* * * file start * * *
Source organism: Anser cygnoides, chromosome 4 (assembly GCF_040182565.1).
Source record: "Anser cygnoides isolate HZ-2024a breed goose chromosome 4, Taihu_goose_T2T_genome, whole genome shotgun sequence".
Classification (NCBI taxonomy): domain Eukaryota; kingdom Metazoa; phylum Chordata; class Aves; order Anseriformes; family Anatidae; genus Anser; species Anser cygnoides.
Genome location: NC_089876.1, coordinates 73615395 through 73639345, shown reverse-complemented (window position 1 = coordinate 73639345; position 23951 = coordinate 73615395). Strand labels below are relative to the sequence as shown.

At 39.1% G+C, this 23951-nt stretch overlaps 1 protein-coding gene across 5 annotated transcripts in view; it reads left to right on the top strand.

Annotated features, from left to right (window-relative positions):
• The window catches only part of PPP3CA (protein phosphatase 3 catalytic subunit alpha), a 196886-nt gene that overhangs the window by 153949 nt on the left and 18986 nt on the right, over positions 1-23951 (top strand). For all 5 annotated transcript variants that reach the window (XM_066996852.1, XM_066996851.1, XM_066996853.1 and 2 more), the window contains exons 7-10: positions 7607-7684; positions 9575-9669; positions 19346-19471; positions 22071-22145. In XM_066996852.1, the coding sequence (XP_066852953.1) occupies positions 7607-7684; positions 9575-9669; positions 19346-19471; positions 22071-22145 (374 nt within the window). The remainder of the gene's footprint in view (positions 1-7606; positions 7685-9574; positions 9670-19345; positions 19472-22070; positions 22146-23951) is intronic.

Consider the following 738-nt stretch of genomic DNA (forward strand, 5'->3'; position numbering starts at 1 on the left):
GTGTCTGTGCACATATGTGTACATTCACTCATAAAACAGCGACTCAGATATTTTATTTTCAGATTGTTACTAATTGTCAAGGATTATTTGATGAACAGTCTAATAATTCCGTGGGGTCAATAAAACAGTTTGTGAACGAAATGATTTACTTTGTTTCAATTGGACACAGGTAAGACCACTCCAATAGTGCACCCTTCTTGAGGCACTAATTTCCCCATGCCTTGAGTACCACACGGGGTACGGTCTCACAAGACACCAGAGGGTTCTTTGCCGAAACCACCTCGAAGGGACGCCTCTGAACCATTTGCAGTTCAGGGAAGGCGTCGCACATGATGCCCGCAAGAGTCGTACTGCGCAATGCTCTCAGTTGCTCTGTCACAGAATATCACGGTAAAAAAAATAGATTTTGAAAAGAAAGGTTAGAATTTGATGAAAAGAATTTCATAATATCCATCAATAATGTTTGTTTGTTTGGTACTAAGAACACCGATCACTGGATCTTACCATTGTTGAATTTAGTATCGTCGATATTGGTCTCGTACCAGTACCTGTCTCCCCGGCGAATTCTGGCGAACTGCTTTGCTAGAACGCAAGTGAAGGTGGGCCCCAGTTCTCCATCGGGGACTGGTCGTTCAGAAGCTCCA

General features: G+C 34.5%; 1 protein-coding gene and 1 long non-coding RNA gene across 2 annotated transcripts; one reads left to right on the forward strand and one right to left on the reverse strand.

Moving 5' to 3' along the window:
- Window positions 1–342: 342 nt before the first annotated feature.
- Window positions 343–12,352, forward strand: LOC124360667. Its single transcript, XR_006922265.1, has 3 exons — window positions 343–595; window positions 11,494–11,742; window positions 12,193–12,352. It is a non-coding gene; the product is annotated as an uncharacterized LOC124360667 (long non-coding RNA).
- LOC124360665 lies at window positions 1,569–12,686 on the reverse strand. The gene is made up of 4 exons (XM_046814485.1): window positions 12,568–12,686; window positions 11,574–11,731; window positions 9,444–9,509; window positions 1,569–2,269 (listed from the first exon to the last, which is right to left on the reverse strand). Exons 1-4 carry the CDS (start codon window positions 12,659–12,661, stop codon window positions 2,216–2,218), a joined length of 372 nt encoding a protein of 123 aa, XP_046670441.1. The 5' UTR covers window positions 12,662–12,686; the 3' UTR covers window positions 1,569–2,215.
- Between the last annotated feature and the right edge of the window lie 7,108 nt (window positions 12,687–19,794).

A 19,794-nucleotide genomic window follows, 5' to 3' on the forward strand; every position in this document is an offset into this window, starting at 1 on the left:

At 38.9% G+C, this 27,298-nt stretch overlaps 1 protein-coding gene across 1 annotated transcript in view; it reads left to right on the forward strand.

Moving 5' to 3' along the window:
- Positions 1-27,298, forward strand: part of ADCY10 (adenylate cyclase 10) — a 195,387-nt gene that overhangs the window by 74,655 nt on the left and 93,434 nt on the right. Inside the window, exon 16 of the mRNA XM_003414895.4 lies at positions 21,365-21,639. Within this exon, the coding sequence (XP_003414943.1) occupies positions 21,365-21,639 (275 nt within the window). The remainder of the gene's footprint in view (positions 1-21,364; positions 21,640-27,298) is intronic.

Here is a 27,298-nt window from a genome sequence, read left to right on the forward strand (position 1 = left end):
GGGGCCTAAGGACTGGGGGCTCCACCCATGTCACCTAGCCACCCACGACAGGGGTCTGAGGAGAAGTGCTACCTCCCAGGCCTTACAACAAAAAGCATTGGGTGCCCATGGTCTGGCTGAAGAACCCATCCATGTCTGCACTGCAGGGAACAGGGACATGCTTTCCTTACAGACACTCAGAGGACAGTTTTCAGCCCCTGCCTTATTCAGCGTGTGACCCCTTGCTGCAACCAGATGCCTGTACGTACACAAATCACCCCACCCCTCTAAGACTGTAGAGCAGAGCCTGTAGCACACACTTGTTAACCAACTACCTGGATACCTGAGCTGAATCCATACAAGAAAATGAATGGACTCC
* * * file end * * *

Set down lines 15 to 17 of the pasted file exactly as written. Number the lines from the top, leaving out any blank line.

- Between the last annotated feature and the right edge of the window lie 7,108 nt (window positions 12,687–19,794).

A 19,794-nucleotide genomic window follows, 5' to 3' on the forward strand; every position in this document is an offset into this window, starting at 1 on the left:

At 38.9% G+C, this 27,298-nt stretch overlaps 1 protein-coding gene across 1 annotated transcript in view; it reads left to right on the forward strand.